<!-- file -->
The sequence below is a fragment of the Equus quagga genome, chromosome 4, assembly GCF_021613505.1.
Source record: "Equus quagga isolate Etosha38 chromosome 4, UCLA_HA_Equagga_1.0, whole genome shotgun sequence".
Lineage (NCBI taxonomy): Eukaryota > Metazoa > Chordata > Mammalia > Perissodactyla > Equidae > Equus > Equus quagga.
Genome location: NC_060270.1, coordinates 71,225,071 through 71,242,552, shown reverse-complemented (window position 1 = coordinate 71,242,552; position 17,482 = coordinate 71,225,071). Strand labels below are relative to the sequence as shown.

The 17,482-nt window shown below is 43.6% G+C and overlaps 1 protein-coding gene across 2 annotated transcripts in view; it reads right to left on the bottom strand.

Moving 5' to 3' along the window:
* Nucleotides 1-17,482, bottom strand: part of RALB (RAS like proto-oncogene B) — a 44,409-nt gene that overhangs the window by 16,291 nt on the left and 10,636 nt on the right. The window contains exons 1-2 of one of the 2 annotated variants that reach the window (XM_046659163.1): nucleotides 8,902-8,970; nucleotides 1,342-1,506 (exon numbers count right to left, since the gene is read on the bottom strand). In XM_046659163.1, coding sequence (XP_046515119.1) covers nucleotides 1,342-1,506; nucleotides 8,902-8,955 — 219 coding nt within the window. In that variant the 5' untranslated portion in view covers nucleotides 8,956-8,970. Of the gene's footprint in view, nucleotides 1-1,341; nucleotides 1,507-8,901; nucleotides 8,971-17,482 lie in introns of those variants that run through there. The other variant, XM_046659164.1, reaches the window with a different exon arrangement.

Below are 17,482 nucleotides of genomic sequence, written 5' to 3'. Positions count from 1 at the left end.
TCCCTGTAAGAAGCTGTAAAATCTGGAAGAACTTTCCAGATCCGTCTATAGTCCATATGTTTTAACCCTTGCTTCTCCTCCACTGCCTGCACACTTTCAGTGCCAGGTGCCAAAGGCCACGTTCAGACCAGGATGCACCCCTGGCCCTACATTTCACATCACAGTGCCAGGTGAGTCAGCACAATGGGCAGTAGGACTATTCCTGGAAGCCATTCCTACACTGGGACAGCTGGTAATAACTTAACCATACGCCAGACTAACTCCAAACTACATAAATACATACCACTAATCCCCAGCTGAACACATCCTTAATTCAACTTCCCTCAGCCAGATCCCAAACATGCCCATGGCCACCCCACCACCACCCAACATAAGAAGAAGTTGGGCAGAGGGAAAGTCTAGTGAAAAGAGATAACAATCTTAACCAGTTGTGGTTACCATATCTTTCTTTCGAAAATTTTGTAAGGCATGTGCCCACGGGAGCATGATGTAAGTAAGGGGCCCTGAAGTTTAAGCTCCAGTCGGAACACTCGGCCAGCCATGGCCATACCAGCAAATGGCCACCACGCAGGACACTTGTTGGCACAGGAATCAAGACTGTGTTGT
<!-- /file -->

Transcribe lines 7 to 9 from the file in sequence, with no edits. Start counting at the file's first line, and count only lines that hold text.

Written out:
* Nucleotides 1-17,482, bottom strand: part of RALB (RAS like proto-oncogene B) — a 44,409-nt gene that overhangs the window by 16,291 nt on the left and 10,636 nt on the right. The window contains exons 1-2 of one of the 2 annotated variants that reach the window (XM_046659163.1): nucleotides 8,902-8,970; nucleotides 1,342-1,506 (exon numbers count right to left, since the gene is read on the bottom strand). In XM_046659163.1, coding sequence (XP_046515119.1) covers nucleotides 1,342-1,506; nucleotides 8,902-8,955 — 219 coding nt within the window. In that variant the 5' untranslated portion in view covers nucleotides 8,956-8,970. Of the gene's footprint in view, nucleotides 1-1,341; nucleotides 1,507-8,901; nucleotides 8,971-17,482 lie in introns of those variants that run through there. The other variant, XM_046659164.1, reaches the window with a different exon arrangement.

Below are 17,482 nucleotides of genomic sequence, written 5' to 3'. Positions count from 1 at the left end.
TCCCTGTAAGAAGCTGTAAAATCTGGAAGAACTTTCCAGATCCGTCTATAGTCCATATGTTTTAACCCTTGCTTCTCCTCCACTGCCTGCACACTTTCAGTGCCAGGTGCCAAAGGCCACGTTCAGACCAGGATGCACCCCTGGCCCTACATTTCACATCACAGTGCCAGGTGAGTCAGCACAATGGGCAGTAGGACTATTCCTGGAAGCCATTCCTACACTGGGACAGCTGGTAATAACTTAACCATACGCCAGACTAACTCCAAACTACATAAATACATACCACTAATCCCCAGCTGAACACATCCTTAATTCAACTTCCCTCAGCCAGATCCCAAACATGCCCATGGCCACCCCACCACCACCCAACATAAGAAGAAGTTGGGCAGAGGGAAAGTCTAGTGAAAAGAGATAACAATCTTAACCAGTTGTGGTTACCATATCTTTCTTTCGAAAATTTTGTAAGGCATGTGCCCACGGGAGCATGATGTAAGTAAGGGGCCCTGAAGTTTAAGCTCCAGTCGGAACACTCGGCCAGCCATGGCCATACCAGCAAATGGCCACCACGCAGGACACTTGTTGGCACAGGAATCAAGACTGTGTTGT